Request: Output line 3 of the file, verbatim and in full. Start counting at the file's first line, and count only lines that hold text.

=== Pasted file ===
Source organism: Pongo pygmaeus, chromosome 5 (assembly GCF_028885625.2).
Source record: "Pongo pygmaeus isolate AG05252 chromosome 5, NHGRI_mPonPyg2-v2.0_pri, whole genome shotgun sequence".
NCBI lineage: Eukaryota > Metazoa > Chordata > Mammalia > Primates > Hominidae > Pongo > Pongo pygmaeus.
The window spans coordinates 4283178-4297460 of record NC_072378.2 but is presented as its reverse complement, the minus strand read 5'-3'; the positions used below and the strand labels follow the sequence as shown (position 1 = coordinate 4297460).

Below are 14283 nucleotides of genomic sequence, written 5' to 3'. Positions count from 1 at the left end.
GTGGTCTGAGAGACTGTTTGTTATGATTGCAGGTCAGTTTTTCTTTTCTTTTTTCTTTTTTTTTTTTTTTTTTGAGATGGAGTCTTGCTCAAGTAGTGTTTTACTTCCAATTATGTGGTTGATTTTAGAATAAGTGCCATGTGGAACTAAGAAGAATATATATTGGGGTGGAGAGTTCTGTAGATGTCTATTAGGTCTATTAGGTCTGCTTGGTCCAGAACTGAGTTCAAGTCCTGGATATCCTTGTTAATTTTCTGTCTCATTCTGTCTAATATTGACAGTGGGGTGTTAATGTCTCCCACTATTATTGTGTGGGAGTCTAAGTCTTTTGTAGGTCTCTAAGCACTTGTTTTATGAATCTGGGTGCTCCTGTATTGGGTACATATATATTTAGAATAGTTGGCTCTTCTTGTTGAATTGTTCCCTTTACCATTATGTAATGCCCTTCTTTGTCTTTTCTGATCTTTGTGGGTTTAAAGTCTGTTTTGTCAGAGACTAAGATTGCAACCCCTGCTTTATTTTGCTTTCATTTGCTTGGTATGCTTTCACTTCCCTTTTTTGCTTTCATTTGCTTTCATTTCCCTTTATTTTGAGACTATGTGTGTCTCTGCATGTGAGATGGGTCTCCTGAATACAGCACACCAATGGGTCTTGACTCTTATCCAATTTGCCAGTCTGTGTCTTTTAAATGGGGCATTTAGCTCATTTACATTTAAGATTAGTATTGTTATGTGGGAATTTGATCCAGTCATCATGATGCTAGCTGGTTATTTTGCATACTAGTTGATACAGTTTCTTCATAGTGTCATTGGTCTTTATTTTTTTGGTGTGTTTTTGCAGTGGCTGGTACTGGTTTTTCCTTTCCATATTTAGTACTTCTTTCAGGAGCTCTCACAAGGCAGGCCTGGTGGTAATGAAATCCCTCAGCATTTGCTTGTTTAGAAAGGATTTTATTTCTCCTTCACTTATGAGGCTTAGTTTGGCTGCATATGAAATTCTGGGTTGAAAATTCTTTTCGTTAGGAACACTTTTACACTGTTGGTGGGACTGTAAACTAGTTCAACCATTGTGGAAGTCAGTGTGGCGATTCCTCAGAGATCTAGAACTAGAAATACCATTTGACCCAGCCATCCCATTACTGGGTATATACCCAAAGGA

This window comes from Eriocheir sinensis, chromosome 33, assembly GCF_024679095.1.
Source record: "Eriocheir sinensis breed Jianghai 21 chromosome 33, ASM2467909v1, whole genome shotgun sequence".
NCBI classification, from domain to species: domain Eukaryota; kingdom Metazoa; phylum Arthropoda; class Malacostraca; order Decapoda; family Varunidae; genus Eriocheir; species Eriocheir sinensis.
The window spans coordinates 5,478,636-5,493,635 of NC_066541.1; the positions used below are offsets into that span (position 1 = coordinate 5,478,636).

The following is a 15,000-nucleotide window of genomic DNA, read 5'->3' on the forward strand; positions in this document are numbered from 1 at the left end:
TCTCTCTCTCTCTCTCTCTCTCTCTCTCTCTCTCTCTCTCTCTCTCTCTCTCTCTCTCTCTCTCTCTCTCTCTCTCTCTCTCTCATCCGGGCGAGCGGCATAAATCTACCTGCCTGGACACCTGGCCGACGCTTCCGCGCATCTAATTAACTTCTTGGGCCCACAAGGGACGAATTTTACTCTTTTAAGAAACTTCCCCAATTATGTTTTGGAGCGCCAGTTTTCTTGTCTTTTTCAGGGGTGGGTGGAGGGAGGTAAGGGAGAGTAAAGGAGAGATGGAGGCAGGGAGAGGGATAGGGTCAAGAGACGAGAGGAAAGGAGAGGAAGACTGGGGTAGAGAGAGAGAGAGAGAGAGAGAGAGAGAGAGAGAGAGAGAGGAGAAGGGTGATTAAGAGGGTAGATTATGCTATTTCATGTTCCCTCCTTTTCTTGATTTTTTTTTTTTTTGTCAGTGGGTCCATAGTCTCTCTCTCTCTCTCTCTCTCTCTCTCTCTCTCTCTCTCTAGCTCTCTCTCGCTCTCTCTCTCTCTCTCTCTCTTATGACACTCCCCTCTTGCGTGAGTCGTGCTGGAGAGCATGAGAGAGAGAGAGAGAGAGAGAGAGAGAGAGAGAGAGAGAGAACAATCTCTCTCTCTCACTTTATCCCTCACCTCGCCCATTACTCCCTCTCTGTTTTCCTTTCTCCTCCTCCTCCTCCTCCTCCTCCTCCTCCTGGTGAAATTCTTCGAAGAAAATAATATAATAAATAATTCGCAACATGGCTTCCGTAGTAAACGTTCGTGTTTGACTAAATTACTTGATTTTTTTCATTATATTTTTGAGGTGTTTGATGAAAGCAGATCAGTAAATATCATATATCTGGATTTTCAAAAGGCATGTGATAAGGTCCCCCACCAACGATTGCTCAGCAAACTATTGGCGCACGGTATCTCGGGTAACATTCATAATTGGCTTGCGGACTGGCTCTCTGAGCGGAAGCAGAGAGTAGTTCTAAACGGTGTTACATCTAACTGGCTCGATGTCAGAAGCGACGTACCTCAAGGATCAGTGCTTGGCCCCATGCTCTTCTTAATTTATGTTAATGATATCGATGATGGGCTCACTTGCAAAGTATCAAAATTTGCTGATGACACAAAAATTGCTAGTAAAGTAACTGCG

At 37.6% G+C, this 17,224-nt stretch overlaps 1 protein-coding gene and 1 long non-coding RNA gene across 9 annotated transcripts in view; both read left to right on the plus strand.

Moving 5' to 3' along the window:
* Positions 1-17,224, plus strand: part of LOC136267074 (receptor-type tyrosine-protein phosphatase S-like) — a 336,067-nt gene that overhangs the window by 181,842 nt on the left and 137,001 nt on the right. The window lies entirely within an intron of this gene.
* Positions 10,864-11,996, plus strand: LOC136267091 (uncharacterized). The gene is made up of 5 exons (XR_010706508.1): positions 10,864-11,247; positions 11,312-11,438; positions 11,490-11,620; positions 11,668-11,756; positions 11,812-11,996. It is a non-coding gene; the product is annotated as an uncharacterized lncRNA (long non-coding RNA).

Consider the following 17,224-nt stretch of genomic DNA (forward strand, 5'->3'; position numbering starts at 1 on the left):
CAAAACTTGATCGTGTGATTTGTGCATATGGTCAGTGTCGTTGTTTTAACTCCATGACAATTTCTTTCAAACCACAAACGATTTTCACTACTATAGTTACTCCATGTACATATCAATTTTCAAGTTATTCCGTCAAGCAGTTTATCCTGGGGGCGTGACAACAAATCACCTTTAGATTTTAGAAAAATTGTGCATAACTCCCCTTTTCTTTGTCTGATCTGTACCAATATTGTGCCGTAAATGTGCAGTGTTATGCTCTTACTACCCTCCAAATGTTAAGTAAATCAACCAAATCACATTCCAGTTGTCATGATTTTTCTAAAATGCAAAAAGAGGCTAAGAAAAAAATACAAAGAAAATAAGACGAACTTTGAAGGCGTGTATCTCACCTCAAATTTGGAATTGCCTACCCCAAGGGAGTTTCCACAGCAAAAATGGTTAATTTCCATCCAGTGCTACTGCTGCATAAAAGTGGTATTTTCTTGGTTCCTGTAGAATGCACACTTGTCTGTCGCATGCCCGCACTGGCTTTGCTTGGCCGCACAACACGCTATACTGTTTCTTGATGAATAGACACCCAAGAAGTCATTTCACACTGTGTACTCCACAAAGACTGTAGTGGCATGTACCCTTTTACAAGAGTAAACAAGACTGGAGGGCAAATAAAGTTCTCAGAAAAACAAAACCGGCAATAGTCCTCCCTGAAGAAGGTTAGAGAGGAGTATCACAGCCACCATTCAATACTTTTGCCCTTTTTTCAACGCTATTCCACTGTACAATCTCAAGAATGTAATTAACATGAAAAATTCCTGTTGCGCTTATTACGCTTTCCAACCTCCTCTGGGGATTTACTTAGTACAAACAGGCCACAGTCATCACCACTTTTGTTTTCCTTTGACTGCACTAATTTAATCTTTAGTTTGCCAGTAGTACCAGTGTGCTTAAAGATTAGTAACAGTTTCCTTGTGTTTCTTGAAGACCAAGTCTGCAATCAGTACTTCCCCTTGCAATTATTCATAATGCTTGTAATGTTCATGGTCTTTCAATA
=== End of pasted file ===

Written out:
NCBI lineage: Eukaryota > Metazoa > Chordata > Mammalia > Primates > Hominidae > Pongo > Pongo pygmaeus.